IBM Partner Conference Highlights Hybrid Infrastructure For Powering Cognitive Computing Workloads

IBM executives on Wednesday focused on the company's portfolio of hybrid infrastructure solutions, especially those designed to power cognitive workloads, to close out the PartnerWorld Leadership Conference.

Big Blue's strategy for winning in the enterprise infrastructure market has three prongs: cognitive systems, cloud, and industry expertise, said Tom Rosamilia, senior vice president of IBM Systems.

"This is our bible," Rosamilia told partners who gathered in Las Vegas. "Cognitive solutions built on a cloud platform, in an industry context."

[Related: From A Partner Program Perspective, IBM Says Its Cognitive Transformation Is Already Complete]

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IBM is a leading force in the private cloud and on-premises infrastructure markets. But conversations with clients need to start with the public cloud, Rosamilia said in his keynote.

"Every client wants to know how to get there," he said, even though many will realize it's not in their interest to fully migrate all their workloads to a public cloud environment.

That's where conversations lead to IBM's on-premises systems.

Those solutions, like all modern IT infrastructure, must be adept in handling advanced analytics and machine learning workloads, he said.

And a new generation of IBM servers, codenamed "Minsky," are designed to deliver the accelerated computing power required by cognitive workloads combining those technologies. Those systems complement IBM's POWER CPUs with GPUs, like those produced by Nvidia, or FPGAs like the ones developed by Xilinx—both companies part of the OpenPOWER foundation launched by IBM.

IBM's current systems portfolio is comprised of its line of POWER Systems servers, the Z Systems and LinuxONE mainframes, and its lineup of flash and software-defined storage products.

Beyond those systems, however, there's some cutting-edge stuff in the pipeline, Rosamilia told partners.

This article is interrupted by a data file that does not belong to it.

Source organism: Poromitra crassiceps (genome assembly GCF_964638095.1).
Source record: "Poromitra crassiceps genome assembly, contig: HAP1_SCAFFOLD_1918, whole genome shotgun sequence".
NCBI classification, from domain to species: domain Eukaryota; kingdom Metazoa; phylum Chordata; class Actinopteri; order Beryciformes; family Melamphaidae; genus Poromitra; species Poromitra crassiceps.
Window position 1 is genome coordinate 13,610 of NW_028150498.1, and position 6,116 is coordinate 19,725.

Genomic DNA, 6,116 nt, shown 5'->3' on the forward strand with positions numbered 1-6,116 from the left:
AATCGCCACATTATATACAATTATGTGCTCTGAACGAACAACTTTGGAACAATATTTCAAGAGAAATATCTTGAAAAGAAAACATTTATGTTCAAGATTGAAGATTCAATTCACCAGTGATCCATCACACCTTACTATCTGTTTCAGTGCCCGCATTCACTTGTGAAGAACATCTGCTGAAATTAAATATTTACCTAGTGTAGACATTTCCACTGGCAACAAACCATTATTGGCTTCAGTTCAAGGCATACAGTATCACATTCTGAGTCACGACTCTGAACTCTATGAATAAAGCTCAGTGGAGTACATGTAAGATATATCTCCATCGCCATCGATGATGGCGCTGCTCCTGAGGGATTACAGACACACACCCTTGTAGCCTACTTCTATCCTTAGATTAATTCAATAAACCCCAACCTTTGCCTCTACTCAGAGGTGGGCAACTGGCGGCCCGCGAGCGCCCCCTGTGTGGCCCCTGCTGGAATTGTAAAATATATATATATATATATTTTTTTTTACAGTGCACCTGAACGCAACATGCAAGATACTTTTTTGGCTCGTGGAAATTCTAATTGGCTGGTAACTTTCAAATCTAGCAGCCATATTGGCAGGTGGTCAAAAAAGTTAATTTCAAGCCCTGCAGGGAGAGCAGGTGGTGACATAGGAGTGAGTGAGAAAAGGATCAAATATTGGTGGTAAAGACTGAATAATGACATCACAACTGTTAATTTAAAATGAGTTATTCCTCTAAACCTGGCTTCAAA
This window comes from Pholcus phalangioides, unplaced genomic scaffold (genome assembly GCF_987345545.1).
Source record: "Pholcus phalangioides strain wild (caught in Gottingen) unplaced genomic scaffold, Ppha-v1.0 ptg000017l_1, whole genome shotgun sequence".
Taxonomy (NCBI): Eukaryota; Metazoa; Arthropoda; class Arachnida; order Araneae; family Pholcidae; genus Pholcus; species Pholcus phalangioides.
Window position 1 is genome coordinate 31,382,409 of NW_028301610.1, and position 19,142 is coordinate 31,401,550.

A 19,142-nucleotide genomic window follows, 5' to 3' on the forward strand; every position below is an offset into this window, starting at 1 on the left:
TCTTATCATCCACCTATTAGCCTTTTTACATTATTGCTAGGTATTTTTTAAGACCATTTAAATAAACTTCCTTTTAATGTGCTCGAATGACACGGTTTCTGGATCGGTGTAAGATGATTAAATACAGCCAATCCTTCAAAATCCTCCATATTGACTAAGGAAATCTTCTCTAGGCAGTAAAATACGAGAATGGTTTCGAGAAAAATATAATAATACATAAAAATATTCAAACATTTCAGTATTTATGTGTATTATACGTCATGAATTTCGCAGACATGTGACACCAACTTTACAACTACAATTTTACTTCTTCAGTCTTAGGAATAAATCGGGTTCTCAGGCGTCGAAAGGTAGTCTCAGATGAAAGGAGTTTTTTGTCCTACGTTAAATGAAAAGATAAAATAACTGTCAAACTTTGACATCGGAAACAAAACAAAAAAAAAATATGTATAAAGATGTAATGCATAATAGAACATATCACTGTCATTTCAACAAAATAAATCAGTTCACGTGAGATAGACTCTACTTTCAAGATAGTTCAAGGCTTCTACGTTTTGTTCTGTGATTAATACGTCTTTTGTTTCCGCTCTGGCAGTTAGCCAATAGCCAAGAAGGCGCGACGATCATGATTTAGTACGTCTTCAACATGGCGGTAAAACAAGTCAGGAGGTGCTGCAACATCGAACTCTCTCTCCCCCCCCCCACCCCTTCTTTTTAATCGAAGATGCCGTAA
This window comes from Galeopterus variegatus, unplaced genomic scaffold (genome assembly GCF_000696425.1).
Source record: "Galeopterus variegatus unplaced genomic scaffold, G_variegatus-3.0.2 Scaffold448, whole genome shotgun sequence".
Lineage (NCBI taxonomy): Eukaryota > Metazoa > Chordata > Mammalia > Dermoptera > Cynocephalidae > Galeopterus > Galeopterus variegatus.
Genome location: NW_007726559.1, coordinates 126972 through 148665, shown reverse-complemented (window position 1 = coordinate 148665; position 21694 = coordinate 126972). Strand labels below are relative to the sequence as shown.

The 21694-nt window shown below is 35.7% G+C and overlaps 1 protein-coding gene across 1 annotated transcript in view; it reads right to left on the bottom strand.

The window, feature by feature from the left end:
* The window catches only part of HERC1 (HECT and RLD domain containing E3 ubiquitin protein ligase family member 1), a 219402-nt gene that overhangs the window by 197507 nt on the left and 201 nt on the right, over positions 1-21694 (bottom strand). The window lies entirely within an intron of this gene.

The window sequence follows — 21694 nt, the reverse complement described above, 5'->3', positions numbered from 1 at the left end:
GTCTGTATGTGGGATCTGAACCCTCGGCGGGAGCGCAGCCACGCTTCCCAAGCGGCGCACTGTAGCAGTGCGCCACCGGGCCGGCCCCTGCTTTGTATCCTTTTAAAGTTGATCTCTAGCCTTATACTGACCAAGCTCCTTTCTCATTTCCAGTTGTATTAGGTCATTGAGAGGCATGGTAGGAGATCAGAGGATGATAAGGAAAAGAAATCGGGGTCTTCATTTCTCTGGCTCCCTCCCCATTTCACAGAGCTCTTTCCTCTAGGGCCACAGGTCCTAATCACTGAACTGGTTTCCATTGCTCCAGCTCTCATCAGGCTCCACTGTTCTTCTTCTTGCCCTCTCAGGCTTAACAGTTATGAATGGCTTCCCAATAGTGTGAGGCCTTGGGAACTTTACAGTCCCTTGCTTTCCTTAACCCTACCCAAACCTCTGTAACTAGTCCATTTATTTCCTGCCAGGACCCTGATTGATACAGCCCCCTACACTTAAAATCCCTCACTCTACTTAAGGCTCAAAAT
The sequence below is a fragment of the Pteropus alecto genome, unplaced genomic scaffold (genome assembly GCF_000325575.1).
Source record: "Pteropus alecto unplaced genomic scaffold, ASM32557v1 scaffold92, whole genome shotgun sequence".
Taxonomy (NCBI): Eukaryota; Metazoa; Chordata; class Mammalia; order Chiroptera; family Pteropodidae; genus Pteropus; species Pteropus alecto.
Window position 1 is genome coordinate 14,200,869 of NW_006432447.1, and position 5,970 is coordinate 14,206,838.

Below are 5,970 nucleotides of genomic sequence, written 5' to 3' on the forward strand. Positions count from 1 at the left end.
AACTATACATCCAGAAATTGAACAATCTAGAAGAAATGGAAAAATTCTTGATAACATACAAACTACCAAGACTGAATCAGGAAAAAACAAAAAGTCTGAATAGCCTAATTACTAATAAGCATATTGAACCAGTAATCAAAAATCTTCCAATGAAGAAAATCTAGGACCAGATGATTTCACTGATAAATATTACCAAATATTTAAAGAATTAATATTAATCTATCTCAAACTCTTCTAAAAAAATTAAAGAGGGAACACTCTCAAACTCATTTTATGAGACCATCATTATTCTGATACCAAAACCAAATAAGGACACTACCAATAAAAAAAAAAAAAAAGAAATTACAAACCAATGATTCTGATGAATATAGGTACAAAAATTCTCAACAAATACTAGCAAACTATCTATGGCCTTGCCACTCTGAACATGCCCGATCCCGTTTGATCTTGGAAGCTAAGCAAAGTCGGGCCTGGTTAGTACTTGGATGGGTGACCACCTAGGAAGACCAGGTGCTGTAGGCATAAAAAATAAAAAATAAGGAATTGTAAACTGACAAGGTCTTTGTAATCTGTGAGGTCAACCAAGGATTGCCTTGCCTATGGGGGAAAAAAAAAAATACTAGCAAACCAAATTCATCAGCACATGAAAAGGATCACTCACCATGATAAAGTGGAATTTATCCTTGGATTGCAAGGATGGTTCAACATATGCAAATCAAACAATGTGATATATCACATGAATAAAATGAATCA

"One special area you're going to hear more about this year is quantum computing," he said.

That futuristic technology won't be available for resale by business partners anytime soon, he said, but IBM is making strides in developing quantum computing, which will enable computing tasks that are currently impossible.

Robert LeBlanc, senior vice president for IBM Cloud, updated partners as to progress on the cloud front, including Bluemix, a brand that has been expanded to encompass SoftLayer, IBM's Infrastructure-as-a-Service offering.

IBM's entire software portfolio is now available as a cloud service, LeBlanc told partners, hosted in the company's more than 50 data centers around the world.

The overall cloud business grew by 35 percent in 2016 to $13.7 billion in revenue. IBM's "as-a-service" offerings scaled by 63 percent, to $8.6 billion.

And IBM hardly cares about catching the industry leader in public cloud, he said.

"This is race for value, not a race for size," LeBlanc told partners. "Amazon is the largest, no question. We're not interested in being as large as Amazon."

To offer greater value, IBM recently evaluated more than a hundred customer RFPs, and discerned four general entry points to the cloud.

Those are customers who want to build new apps, connect new apps to other systems, optimize apps and services, and manage their infrastructure.

While most clients say the public cloud is "their destination," LeBlanc said, most of those business goals are actually going to need hybrid deployments.

"They have data, systems, applications that are going to need to hook into the public cloud," he said. Solution providers should think about cloud as "a platform to open up possibilities."